Credit: Sam Hobson / naturepl.com

Insectivorous birds

Where there are beetle larvae there are animals that specialise in winkling them out. A number of woodland birds have evolved the strong beaks, long tongues and behaviours to help them extract invertebrates from deadwood. Woodpeckers in particular also prefer standing deadwood in which to excavate nest holes - and these in turn may be commandeered down the line by bats and other cavity nesting birds.

Credit: David Chapman / Alamy Stock Photo


Several bat species use crevices beneath bark or rot holes in trees for roosting, hibernating and even breeding. Older trees are important roosting sites as they tend to contain more deadwood and damaged areas which offer safe, dry cavities.

Threats to deadwood

Dead and decaying wood can have negative connotations. When walking through a wood, people may see rotting logs or broken branches and think that the woodland is unhealthy or dangerous. A tendency towards 'neatening' habitats, particularly in urban and suburban areas, could mean deadwood is removed for the sake of keeping up appearances. Safety considerations may also lead to the removal of deadwood or declining trees from a woodland or park.

While the risk that dead and dying trees pose to people and property is usually low, woodland managers must weigh up the safety risks against their enormous ecological value.

What can be done to protect deadwood?

Managing diseased and dying trees

It is important to consider management options at an early stage in respect of retaining or removing dead and dying trees. In some situations, dead and dying trees may be left with
no action where they represent a relatively low risk to footpath users.

In many areas of the country, ash is one of the most common species of tree. The loss of ash from woods and hedgerows due to ash dieback disease, Hymenocyphus fraxineus, will have a devastating impact on the visual appearance of our countryside. While the biodiversity impacts are also overwhelmingly negative, the resulting increase in deadwood habitat and structural diversity in woodlands could actually benefit some species, provided it is allowed to remain.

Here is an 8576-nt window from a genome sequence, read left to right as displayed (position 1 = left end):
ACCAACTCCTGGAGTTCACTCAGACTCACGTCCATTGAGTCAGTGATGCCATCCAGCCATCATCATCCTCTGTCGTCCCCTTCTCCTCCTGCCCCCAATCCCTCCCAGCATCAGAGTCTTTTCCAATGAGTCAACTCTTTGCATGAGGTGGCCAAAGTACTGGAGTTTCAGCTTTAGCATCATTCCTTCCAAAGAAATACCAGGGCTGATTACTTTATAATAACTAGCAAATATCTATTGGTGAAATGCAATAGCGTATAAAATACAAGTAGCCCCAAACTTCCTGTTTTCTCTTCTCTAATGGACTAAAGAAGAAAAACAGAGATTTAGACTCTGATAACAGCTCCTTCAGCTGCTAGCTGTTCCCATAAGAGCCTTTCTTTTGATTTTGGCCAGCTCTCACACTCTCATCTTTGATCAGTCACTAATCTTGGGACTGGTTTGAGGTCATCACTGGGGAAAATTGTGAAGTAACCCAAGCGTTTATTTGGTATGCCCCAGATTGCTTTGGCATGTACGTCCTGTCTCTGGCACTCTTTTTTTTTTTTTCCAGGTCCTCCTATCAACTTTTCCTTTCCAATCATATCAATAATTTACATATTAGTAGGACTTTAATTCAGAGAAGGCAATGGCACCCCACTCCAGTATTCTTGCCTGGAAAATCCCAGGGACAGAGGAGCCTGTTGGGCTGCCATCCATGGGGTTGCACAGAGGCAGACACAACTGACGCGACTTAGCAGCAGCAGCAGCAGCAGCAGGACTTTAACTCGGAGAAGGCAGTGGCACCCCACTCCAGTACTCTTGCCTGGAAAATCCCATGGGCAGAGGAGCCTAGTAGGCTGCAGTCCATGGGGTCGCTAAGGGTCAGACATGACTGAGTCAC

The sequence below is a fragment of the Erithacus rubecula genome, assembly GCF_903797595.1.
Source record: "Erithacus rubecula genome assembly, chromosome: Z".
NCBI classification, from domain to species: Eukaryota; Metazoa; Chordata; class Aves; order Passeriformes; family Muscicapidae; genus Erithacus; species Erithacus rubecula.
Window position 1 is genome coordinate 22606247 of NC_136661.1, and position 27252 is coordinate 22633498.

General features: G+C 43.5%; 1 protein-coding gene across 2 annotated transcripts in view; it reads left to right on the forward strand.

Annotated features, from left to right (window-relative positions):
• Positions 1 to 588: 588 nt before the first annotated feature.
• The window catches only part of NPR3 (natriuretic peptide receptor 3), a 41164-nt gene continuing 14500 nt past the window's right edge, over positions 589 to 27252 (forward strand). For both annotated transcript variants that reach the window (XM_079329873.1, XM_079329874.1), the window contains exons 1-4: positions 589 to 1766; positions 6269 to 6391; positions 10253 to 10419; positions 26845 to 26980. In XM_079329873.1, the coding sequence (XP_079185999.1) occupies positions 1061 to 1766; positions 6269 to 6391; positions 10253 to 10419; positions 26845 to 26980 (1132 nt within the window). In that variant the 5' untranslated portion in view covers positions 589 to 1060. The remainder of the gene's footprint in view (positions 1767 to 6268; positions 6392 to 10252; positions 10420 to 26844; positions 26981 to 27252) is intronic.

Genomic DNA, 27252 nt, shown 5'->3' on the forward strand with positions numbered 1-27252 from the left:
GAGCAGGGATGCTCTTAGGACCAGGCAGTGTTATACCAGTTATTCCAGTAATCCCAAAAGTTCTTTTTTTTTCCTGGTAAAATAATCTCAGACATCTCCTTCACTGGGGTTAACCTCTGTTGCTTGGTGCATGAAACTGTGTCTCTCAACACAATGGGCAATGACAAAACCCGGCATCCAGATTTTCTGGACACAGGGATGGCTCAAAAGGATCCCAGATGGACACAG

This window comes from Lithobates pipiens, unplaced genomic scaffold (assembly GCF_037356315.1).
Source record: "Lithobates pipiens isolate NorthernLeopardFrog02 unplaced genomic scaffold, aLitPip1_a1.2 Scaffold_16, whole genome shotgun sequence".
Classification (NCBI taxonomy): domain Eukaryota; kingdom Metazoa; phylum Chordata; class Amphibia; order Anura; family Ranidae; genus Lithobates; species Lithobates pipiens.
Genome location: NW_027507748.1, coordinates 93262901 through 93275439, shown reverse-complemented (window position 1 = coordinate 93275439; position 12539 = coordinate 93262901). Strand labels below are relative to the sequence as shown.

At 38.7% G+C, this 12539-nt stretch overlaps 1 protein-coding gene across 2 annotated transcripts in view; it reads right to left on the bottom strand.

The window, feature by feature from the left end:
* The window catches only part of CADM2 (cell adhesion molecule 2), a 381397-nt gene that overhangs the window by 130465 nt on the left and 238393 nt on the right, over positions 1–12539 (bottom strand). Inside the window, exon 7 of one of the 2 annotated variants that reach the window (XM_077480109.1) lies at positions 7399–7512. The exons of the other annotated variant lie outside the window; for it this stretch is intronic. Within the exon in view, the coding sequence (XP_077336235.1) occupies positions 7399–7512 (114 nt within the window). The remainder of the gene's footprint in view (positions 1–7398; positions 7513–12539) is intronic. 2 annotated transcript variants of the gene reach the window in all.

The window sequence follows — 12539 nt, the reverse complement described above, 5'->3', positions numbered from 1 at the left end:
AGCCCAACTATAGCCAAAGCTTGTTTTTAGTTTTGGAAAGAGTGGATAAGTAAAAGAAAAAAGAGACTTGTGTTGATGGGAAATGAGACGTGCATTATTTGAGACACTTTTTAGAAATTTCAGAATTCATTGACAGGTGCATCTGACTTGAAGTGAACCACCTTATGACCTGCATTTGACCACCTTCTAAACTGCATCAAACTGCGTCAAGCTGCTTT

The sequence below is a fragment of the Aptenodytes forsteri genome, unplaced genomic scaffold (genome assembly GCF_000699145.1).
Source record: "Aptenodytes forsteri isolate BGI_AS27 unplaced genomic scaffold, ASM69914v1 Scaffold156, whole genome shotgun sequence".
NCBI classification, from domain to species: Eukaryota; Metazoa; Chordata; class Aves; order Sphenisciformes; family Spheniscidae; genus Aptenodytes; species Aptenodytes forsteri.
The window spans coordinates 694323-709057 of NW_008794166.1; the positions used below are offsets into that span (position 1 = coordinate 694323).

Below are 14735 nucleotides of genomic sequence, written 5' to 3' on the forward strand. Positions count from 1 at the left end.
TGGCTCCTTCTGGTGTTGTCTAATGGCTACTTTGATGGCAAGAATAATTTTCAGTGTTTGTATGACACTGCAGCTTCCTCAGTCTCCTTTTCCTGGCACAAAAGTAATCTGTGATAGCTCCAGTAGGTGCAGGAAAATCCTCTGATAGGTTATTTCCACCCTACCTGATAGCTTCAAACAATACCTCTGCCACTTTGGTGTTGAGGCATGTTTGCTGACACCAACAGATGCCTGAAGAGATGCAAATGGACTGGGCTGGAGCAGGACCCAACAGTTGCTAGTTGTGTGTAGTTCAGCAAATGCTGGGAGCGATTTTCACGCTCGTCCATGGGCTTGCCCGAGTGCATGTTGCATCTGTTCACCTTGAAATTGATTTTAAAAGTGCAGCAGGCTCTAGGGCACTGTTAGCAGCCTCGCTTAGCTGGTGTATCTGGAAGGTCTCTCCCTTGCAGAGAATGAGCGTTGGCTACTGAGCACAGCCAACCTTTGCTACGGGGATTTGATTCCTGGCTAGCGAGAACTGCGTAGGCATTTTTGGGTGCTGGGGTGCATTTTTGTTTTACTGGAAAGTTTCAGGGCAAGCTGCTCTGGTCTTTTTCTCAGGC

There are many sites across Europe with few ancient trees and a large age gap between the existing old trees and their successors. Usually, we have to wait for trees to develop the dead and decaying wood habitat associated with ancient trees and the biodiversity they support. A practice known as veteranisation can help speed up this process.

Veteranisation is a technique whereby younger trees are intentionally ‘damaged’ in a way which may speed up the development of valuable habitats which otherwise would only be found on ancient and other veteran trees. The idea behind it is to try to mimic nature using tools. The techniques should not kill the trees, but instead encourage the decay process to develop at a younger age, thus potentially shortening the development time for habitats usually only found in old trees.

These techniques are never carried out on ancient or other veteran trees as they already contain valuable habitat. Veteranisation is instead a complementary nature-conservation tool, when time is not on our side. It cannot replace veteran trees, but it may help bridge an age gap. 

How you can help

Restoring damaged ancient woodland to its former glory is just one of the ways we protect and create important woodland habitat. We work with landowners to help them manage woodland sensitively and ensure otherwise overlooked features, such as deadwood, are allowed to remain in place.

With your support we can continue and extend this work to bring even more vital habitat into good repair. 

Ancient woodland restoration fund

Help us restore irreplaceable ancient woodland and bring it back to its former glory.

Donate to our restoration fund